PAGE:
unforgivingThe falls and mishaps of others are never occasion for juicy gloating though they must be for humbly learning. At our local resort, you’re the mountain chump if you chuckle at a big fall. But you’re also the mountain fool if you fail to learn from them.

As normal for any era between Genesis 3 and Revelation 20, these past few months have seen a far share of ministry falls, scandals, apology-kind-of-things, disqualifications, and hard-to-name-types-of-things. As the church, this provides opportune learning occaions for us to understand the times and know what to do.

This is by no means exhaustive, but here are 7 suggestions in light of recent events:

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The Noah movie was released, and by all accounts (or by all discerning accounts) was a complete mash-up of gnosticism, mysticism, kabbalah, with an unhealthy dash of environmentalism. It has certainly brought out the worst in the quasi-evangelical community, who produced all sorts of reviews showing their earnestness to engage with popular culture (“it may have promoted devil worship, but the CGI was awesome!!!), whereas others seemed to try really hard to justify all those buses they rented to take their congregations to Christian screenings.

Anyway, Trevin Wax helpfully put many of the best (and worst) reviews in one place. Some of the highlights:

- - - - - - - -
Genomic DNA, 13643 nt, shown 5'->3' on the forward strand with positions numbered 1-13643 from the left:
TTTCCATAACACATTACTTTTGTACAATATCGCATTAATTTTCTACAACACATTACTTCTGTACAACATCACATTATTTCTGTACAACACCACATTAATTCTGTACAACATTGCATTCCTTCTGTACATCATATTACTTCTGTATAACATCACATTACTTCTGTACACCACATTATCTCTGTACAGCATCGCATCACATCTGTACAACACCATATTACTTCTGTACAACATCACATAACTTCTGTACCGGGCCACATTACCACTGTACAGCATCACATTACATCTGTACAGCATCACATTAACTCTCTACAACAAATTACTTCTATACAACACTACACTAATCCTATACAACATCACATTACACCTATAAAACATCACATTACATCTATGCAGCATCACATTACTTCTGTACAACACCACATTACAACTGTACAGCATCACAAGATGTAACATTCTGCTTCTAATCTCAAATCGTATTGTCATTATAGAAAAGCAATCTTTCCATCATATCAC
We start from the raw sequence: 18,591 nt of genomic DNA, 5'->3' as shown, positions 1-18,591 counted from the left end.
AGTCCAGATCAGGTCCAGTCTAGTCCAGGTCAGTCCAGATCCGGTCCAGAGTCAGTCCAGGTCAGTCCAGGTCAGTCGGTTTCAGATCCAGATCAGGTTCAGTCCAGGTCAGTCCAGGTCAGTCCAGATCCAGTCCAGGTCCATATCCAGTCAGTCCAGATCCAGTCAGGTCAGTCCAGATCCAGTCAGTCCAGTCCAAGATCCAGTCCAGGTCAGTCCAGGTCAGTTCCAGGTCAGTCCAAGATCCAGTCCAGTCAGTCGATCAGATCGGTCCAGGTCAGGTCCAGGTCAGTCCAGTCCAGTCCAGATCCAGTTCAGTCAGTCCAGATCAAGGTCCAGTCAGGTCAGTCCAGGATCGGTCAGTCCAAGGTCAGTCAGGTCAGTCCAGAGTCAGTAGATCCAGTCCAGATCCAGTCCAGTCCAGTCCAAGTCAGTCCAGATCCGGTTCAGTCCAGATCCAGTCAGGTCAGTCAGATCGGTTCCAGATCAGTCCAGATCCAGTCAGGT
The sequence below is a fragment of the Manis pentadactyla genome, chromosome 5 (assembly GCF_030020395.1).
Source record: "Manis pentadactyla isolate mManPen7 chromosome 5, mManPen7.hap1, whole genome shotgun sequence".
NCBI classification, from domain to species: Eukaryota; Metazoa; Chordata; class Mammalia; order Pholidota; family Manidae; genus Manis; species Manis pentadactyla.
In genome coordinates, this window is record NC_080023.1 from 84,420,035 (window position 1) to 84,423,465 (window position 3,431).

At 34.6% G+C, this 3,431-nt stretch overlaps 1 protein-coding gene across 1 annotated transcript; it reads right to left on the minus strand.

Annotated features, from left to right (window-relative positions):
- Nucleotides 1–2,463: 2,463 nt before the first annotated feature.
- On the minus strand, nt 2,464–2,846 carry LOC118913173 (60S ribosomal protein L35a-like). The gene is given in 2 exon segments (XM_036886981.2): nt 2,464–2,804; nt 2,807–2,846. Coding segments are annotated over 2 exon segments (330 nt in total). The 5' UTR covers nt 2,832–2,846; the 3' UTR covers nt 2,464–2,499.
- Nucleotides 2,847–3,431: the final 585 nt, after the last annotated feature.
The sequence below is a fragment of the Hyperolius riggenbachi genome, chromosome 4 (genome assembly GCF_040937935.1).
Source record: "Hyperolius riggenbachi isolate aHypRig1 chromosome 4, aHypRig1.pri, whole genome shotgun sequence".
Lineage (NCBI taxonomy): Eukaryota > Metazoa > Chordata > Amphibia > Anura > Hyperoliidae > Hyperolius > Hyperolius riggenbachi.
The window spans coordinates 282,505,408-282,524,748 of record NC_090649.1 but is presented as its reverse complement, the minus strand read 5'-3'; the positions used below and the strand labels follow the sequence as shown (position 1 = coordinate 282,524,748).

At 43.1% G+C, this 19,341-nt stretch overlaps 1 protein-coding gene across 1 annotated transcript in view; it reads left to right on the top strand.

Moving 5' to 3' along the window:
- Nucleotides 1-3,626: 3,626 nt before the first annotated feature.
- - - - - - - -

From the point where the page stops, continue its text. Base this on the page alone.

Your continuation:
This review shows how the movie is essentially warmed up gnosticism.  Al Mohler’s makes the same point. If you might actually want to see the movie, then Denny Burk gives you a review without spoilers. Meanwhile, Ken Ham does what Ken Ham does.

Today on Cripplegate, Tom Patton (a pastor at Grace Church in Los Angeles, and also a literal acting coach!) gives his meticulous review as well.

As for me, I strongly recommend you read Lyndon’s review. If you don’t know why people care about this movie, then read Lyndon’s review. If you think the movie was fun to watch, then read Lyndon’s review. If you are sick and tired of reading people who say things like “blah blah, at least it will help you talk about God more, blah blah” then read Lyndon’s review. Lyndon does not mix words, tells you all you need to know about the movie, and writes exceptionally well. Plus you will get a picture of Eddie VanHalen eating a McMuffin. If it doesn’t instantly become one of your favorite movie reviews, then let me know, and I will gladly refund your money.

This review is written by Tom Patton, Pastor of Congregational Care at Grace Community Church in Los Angeles.

Last Friday movie theaters all around the nation opened their doors to invite the viewing public in to watch Russell Crowe take on his newest role; the epic character of Noah. Isn’t it interesting how just the mention of one of the Scripture’s most well-known characters in the same sentence as one of Hollywood’s most celebrated actors can create an odd blend of curiosity and dread in most Bible-believing Christians? The two just don’t seem to go together. I remember the first time I saw the massive publicity poster hanging from the walls of my local cinema before the film’s release. There right before me hung a larger-than-life portrait of a grizzly bear of a man with a full beard, drenched with water, sporting what seemed to be a biker crew cut and wrapped in a battle worn leather garment more reminiscent of Harley-Davidson performance gear than Antediluvian dress. It was Noah meets Gladiator; Maximus meets Genesis; Hollywood meets the Ark.